or earning capacity if all of the facts and circumstances
were known or knowable at the time of the original
action." Id. (emphasis added).
Background Facts and Proceedings.
2009, Dr. Ronald Brinck "sustained an injury arising out
of and in the course of his employment" with Siouxland
Mental Health Center ("the Center").He filed a
petition seeking workers' compensation for the injury,
which stated: "While walking down the [Center's]
hallway, his cane became stuck in the carpet and he tripped
and fell forward, thereby hitting his head at the right side
of the door." The petition stated Brinck's
"whole body" was affected or disabled. The expenses
incurred that were listed on the petition included the
psychological services of a hospital. Brinck returned to work
full-time in February 2010.
November 2012, Siouxland and Brinck subsequently entered into
a settlement agreement for workers' compensation benefits
that was approved by the workers' compensation
commissioner. The agreement stated Brinck sustained a
"permanent partial disability for 50% loss of
BAW/earning capacity . . . resulting in 250 weeks of
compensation under Iowa Code section 85.34(2)(U) payable
commencing February 15, 2010." The agreement stated
Brinck "is entitled to medical care for the injury,
including care in the future," citing sections 85.26(2)
and 85.27. The agreement further provided that evidence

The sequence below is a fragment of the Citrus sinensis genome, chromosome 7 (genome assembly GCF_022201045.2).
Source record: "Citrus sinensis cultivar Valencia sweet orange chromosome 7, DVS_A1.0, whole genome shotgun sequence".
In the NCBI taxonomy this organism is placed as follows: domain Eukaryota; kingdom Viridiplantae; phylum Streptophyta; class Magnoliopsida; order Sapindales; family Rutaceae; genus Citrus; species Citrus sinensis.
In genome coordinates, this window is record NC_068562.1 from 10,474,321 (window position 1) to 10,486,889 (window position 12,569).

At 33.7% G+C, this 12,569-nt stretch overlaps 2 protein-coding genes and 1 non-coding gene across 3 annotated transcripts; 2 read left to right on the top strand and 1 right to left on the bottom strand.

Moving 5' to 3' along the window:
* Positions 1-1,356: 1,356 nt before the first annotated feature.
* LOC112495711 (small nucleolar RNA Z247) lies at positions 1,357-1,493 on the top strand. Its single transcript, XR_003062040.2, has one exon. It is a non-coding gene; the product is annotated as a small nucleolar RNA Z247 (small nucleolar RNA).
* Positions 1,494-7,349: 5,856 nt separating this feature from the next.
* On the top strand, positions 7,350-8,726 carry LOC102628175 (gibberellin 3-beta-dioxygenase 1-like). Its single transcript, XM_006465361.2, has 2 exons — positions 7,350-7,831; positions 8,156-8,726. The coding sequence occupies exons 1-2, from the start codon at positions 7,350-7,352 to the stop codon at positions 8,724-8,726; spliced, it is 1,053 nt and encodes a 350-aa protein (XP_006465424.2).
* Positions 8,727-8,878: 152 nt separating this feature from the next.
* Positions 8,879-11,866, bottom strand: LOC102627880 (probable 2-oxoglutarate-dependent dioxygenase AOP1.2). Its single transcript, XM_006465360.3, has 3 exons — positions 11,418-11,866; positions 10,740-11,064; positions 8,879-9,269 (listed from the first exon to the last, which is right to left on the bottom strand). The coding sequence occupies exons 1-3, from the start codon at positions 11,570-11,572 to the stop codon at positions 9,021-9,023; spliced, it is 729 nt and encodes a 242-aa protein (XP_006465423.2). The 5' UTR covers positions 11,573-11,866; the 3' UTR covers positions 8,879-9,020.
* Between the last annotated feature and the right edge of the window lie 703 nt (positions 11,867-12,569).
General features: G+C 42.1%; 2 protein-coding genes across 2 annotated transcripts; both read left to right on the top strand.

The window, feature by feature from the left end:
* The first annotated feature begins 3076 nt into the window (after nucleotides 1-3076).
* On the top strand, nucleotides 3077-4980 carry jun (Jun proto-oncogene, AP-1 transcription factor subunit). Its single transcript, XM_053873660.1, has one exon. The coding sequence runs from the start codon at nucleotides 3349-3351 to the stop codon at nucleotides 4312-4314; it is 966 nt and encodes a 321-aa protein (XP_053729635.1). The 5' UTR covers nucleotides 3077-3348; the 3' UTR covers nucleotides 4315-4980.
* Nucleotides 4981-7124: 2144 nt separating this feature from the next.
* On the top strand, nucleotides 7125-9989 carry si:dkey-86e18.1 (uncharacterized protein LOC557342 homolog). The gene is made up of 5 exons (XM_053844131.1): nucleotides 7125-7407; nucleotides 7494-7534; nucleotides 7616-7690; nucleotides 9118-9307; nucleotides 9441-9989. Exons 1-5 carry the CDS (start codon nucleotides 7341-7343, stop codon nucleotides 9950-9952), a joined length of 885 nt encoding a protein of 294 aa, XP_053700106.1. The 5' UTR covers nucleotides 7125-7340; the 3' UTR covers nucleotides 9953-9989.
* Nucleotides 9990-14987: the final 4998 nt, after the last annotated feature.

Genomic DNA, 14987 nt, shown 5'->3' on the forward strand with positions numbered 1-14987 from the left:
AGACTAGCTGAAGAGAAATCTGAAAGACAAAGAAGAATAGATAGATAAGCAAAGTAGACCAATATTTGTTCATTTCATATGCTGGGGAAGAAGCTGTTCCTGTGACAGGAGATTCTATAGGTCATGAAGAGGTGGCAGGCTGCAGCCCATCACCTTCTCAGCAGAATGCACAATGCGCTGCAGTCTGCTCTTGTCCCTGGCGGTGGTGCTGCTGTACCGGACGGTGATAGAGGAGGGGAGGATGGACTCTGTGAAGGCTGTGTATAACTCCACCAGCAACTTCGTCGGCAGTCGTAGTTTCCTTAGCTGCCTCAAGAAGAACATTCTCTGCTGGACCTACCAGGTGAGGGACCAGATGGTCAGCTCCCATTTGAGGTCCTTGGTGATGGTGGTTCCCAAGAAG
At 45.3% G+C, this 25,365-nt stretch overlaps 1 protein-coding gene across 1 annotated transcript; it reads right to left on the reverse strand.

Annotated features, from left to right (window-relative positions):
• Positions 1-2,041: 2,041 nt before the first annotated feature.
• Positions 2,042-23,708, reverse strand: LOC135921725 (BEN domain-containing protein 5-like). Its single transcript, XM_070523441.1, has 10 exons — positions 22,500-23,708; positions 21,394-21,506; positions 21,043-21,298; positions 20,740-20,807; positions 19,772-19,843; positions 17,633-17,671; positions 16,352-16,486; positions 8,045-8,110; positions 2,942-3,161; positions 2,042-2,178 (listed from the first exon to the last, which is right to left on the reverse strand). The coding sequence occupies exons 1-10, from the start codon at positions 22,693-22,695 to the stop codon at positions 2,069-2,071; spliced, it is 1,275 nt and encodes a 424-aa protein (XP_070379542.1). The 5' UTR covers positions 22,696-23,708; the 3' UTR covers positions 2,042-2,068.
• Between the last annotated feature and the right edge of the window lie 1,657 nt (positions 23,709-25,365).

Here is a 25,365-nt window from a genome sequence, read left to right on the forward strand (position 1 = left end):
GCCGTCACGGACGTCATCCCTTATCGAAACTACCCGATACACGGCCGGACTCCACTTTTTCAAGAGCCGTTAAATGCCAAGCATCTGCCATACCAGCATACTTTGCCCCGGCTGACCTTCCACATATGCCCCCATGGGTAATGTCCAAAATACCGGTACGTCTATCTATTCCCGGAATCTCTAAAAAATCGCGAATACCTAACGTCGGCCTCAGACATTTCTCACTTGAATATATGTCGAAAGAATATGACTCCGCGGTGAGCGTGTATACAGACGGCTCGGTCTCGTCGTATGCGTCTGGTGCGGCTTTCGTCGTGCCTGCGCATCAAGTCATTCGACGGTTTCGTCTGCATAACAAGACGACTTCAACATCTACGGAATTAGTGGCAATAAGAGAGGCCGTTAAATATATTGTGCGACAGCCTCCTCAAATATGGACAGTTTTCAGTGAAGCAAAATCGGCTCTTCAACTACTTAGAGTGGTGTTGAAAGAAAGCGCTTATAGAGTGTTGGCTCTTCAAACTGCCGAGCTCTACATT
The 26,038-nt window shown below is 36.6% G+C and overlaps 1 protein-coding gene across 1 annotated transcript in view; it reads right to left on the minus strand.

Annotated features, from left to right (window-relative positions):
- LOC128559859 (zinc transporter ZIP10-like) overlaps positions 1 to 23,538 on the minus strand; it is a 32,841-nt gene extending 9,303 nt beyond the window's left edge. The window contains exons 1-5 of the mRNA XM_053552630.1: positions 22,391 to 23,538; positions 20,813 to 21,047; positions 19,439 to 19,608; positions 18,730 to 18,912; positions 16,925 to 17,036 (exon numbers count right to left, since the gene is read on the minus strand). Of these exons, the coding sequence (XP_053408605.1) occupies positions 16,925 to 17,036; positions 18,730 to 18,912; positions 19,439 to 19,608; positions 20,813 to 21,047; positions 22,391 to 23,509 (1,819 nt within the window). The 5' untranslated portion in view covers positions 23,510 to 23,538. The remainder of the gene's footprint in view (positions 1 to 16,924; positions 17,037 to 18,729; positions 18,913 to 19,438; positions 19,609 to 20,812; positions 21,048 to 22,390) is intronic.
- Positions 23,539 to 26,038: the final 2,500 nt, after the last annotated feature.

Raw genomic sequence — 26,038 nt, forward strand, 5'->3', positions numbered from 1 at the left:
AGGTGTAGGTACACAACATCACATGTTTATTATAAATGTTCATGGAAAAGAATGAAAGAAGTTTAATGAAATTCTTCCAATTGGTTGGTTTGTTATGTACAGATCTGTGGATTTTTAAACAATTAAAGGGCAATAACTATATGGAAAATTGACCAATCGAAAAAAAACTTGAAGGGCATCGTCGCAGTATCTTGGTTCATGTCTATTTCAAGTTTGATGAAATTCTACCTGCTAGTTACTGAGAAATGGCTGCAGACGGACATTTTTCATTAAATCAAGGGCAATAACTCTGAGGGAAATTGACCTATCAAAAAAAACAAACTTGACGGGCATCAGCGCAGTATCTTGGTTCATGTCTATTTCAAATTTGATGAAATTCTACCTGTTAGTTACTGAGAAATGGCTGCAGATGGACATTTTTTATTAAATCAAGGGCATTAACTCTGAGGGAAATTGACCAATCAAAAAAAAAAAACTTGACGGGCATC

corroborating "this settlement is attached."
Attached thereto were numerous hospital records, including
the November 2010 report of Dr. Douglas Martin. Dr.
Martin's report included his review of another medical
professional's May 2009 report following that
doctor's neuropsychological assessment of Brinck. Dr.
Martin's report stated:
We spent a considerable amount of time . . . reviewing the
Neurological Assessment of Dr. Meyers, which is a rather
interesting report, from the standpoint that Dr. Meyers was
unable to specifically identify a pattern consistent with a
closed head injury or postconcussion situation. He suggested
that sleep apnea, seizures and depression may be interference
with that; however, upon my review, it is also just as likely
that seizure disorders and emotional and behavioral
disturbances can also be created by traumatic brain injuries,
so it is a bit difficult to interpret. It is certainly a
possibility that this gentleman had a substantial issue with
preexisting depression and that may also be clouding the
picture here, with respect to the situation. However, I
cannot dismiss Dr. Meyers' conclusions that, based upon
his Neurological testing and data, the pattern and score was,
indeed, unusual. There seemed to be some inconsistency in
performance as to what would be expected. However, I would
also state that it might be true here that, with respect to a
significantly high level I.Q. functioning individual prior to
the incident, often times professional show sometimes bizarre
findings on Neuropsychological profiles that are performed
after incidents such as this.
After a review of the clinical data and my interview with Dr.
Brinck, I felt that his situation was consistent with mild
cognitive residuals from a closed head injury/traumatic brain
(1) History of closed head injury/traumatic brain incident